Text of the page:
With patches of snow still on the ground in Maine, ticks are on the move. It only takes the temperature rising about 38 degrees for ticks to become active and start searching for a host, according to tick expert Jim Dill of the University of Maine Cooperative Extension.
So now is the time to think about protecting yourself. Many ticks in Maine carry a variety of diseases that can be transferred to people (and pets).
Combatting ticks in your backyard
To reduce your risk of contracting a tick-borne disease, health officials in Maine recommend the “No Ticks 4 ME” approach:
- Use caution in tick infested areas
- Wear protective clothing
- Use an EPA approved repellant
- Perform daily tick checks after any outdoor activity
In Maine, every single county is now home to ticks, which essentially infiltrated the state from the south about a decade ago. However, ticks are more prevalent along the coast and in southern Maine. The rate of Lyme disease in Maine was highest in the Midcoast region in 2014, according to a Maine CDC data available online through the Maine Tracking Network.
Avoid wading through grassy areas if at all possible. Ticks cling to the end of grass and low-lying foliage, with front legs outstretched, looking for a host.
In general, the more skin you cover up with clothing, the better. Consider wearing lightweight pants instead of shorts while spending time outdoors this spring, and while it’s not exactly fashion-forward, also consider tucking those pants into your socks. Ticks often climb up people’s legs to find a good spot to bite. Also, their dark, tiny bodies are easier to detect on light-colored clothing.
There are a number of tick repellents on the market right now, including permethrin, a chemical spray that is used to treat clothing (not skin!).
And when it comes to daily tick checks, be sure to use your eyes and fingers to look for ticks all over your body. This is easier to do with a trusted partner. Remember that ticks like warm crevasses and can hide in your hair!
If you do find a tick attached to you (their head embedded in your skin), remove it using tweezers or a tick-removal device. Grasp the tick as close to your skin as possible, then pull it away gently and steadily until it releases. More information about tick removal, including helpful photos, can be found online on the UMaine Cooperative Extension website at https://extension.umaine.edu/ipm/tickid/tick-removal/.
Watch out for Lyme disease
The most common of these diseases is Lyme disease, a bacterial infection that is caused by a bite from an infected deer tick (also known as black-legged tick). The infection often causes flu-like symptoms and a rash, and if gone untreated, it can progress to attack different body systems, such as the nervous system.
Last year, there were 1,171 cases of Lyme disease reported in Maine, according to a press release sent today by the Maine Center for Disease Control and Prevention. While that number seems scary, it’s lower than the 1,399 cases of Lyme disease reported to the CDC in Maine in 2014.
In Maine, Lyme disease is most common in adults 65 and over and children between the ages of 5 and 15, but anyone can get the disease. Individuals who work or play outside are more likely to be exposed to ticks.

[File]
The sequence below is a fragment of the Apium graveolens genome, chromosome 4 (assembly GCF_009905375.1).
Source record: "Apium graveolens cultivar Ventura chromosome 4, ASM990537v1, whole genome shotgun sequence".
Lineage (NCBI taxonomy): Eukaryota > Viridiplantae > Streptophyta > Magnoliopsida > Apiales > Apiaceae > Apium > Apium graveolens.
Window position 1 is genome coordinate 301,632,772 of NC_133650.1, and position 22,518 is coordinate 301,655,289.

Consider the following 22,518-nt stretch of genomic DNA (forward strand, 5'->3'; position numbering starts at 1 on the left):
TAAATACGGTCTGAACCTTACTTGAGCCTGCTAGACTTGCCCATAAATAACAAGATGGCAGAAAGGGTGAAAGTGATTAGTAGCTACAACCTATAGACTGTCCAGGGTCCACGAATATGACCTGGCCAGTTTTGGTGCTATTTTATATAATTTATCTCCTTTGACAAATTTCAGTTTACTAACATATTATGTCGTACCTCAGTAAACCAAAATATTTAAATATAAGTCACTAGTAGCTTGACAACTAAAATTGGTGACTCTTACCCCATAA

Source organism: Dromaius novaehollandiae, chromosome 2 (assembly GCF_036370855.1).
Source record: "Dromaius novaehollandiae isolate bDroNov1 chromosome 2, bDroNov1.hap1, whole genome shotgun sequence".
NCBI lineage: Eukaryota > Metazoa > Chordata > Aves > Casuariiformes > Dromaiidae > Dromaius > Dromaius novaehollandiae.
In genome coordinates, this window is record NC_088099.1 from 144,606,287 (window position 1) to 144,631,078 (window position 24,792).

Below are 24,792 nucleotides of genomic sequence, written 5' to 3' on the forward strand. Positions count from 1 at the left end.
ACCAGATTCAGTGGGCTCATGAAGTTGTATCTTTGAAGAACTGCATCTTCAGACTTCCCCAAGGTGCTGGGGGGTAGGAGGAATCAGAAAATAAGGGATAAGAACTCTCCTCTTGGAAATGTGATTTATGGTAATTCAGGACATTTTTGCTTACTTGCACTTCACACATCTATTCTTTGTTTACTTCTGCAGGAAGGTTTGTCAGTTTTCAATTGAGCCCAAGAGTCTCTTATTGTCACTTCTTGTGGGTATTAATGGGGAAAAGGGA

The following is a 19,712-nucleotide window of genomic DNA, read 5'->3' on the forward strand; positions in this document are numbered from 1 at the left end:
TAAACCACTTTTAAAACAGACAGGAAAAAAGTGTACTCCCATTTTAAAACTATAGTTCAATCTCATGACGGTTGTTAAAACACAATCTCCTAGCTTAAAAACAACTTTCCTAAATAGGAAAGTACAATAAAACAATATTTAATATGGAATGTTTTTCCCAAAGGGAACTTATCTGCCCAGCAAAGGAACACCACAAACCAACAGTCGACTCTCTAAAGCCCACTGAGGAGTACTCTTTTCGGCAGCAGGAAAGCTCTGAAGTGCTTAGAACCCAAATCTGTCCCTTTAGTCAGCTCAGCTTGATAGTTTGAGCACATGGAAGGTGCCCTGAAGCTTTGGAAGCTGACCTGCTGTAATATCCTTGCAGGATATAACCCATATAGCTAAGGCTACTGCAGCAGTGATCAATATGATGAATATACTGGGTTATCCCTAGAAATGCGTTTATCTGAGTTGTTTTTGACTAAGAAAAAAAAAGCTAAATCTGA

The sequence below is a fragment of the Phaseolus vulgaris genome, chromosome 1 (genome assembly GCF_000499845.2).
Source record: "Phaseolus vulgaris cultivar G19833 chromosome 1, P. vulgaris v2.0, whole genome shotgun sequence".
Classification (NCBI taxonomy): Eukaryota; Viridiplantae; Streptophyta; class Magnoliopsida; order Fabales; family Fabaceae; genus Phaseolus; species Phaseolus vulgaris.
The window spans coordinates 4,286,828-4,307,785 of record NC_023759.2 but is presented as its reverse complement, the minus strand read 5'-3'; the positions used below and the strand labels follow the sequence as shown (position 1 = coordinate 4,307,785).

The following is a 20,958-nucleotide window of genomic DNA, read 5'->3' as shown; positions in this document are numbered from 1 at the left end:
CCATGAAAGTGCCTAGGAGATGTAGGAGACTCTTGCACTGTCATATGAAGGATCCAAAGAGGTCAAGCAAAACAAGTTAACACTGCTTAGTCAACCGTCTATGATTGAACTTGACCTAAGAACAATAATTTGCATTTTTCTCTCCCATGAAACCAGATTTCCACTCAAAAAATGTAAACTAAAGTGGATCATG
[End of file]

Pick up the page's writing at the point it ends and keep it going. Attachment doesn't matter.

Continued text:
In most cases, the deer tick must be attached for 36 to 48 hours or more before the Lyme disease bacterium can be transmitted to a human, according to the CDC. However, there have been cases reported in which Lyme disease was transmitted in less time. “Anecdotal reports tell of transmission in less than 4 hours,” according to the online resource “Learn the Facts” published by the Lyme Action Network.
If you are bitten by a tick, or work in a known tick habitat, the CDC suggests watching for symptoms for up to 30 days, and calling a healthcare provider if symptoms develop. However, other groups and health care professionals suggest people be more proactive and visit the doctor’s office immediately after being bitten by a tick. Lyme disease is becoming increasingly common in Maine, and the symptoms are often hard to detect.
The most common and visible symptom of Lyme disease is a red bulls-eye rash that grows and appears within 3-30 days of exposure. However, it’s important to note that not all people who have Lyme disease develop this rash.
Other symptoms may include fevers, and joint or muscle pain.
Lyme disease is detectable and often treatable. In general, the sooner you treat the disease, the less harm it can do to your body. But if the disease goes untreated, it can become chronic, meaning you may never be entirely rid of it.
If you’re a pet owner, remember that Lyme disease can be a serious problem for dogs, horses and cats. Of those pets, it is most common in dogs, and veterinarians are testing for the disease and treating animals for it regularly. To read more about Lyme disease in dogs, check out my 2015 blog “More tick diseases showing up in dogs and cats.”
MaineLyme will be presenting several “tick talks” throughout the state this year. To learn more about these presentations, visit www.mainelyme.org.
Other tick-borne diseases you should know about
Deer ticks can transmit not only Lyme disease, but also two other tick-borne infections that are present in Maine: anaplasmosis and babesiosis. Babesiosis cases increased in 2015 and cases of Anaplasmosis remained steady.
The deer tick is the only tick that can transmit Lyme disease, but there are other species of ticks throughout the state, and they are capable of transmitting other diseases.
Tick identification references are available to order online at Maine CDC’s website, and the University of Maine Cooperative Extension Tick ID Lab offers free identification services and educational resources.
You can also learn some interesting (and often disturbing) facts about ticks from my story “Maine tick myths, revealed,” published by the BDN in 2012.